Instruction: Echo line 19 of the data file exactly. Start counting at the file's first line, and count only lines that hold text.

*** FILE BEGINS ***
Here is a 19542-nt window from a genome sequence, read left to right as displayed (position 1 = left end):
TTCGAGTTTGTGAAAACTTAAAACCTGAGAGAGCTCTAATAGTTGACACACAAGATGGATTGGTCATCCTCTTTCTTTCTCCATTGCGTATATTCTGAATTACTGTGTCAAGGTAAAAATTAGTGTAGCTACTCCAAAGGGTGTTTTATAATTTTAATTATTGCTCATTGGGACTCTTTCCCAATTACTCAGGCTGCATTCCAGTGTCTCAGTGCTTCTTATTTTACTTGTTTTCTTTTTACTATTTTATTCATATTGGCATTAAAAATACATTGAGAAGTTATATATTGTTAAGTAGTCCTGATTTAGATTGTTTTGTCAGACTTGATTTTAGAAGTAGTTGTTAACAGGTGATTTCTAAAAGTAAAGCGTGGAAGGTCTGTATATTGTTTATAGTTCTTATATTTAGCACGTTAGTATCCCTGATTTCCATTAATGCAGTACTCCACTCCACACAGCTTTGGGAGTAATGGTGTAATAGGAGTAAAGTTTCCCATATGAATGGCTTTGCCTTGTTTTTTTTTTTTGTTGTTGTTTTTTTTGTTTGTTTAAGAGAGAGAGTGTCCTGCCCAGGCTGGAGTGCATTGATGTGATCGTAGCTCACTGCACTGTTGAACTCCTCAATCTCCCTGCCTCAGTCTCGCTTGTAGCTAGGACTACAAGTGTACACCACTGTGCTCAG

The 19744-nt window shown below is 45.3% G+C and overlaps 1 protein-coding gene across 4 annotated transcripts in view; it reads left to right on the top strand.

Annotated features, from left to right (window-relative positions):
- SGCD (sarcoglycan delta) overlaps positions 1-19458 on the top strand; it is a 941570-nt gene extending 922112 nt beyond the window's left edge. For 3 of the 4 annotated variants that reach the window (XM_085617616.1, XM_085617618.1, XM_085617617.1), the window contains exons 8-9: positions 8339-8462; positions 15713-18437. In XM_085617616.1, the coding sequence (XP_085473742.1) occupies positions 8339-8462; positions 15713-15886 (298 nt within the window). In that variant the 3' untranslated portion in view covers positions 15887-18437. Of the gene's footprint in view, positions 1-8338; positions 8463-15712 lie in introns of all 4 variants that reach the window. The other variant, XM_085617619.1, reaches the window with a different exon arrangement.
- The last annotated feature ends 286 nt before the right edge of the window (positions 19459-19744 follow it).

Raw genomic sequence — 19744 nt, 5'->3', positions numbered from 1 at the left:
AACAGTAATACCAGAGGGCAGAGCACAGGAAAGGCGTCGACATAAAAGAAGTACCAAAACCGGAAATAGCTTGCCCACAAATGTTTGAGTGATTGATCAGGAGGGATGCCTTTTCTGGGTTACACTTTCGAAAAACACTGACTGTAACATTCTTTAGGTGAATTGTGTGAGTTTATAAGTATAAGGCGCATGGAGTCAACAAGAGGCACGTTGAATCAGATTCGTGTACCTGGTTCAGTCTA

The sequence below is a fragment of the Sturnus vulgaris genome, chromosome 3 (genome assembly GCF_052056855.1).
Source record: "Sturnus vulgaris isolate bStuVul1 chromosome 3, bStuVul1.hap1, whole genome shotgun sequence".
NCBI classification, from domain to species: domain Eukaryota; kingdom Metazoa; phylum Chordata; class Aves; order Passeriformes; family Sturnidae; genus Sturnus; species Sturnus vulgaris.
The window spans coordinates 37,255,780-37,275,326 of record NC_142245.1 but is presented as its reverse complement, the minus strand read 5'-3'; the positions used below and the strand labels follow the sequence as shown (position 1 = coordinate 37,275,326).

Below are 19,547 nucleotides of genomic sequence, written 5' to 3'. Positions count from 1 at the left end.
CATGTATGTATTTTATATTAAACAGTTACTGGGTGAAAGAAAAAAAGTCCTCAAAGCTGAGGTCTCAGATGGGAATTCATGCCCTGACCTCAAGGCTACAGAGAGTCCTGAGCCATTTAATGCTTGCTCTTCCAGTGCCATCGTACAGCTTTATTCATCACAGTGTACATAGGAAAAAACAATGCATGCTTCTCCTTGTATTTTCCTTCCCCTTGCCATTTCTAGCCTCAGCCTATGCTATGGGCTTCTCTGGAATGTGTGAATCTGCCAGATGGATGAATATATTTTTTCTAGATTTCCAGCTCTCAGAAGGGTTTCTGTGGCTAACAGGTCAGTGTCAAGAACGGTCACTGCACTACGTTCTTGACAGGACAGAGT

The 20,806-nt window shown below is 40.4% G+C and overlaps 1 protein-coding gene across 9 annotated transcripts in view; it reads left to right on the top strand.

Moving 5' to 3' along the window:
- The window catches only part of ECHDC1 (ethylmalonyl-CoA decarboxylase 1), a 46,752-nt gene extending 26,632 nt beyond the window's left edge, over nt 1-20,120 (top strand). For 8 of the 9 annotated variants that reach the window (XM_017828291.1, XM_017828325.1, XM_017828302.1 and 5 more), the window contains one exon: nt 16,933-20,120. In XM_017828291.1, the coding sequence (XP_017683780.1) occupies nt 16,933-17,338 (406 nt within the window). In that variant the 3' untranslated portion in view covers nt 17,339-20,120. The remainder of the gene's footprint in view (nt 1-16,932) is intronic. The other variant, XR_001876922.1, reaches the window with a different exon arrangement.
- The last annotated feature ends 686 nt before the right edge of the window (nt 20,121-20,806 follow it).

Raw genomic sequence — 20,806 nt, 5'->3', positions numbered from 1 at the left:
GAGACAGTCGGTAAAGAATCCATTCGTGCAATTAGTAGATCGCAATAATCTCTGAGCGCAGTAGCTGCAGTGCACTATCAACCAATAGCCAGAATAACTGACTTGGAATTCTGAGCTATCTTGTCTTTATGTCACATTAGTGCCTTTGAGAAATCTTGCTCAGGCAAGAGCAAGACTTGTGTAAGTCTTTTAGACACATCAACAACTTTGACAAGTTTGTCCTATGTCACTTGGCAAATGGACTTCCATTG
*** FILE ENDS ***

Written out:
Raw genomic sequence — 20,806 nt, 5'->3', positions numbered from 1 at the left: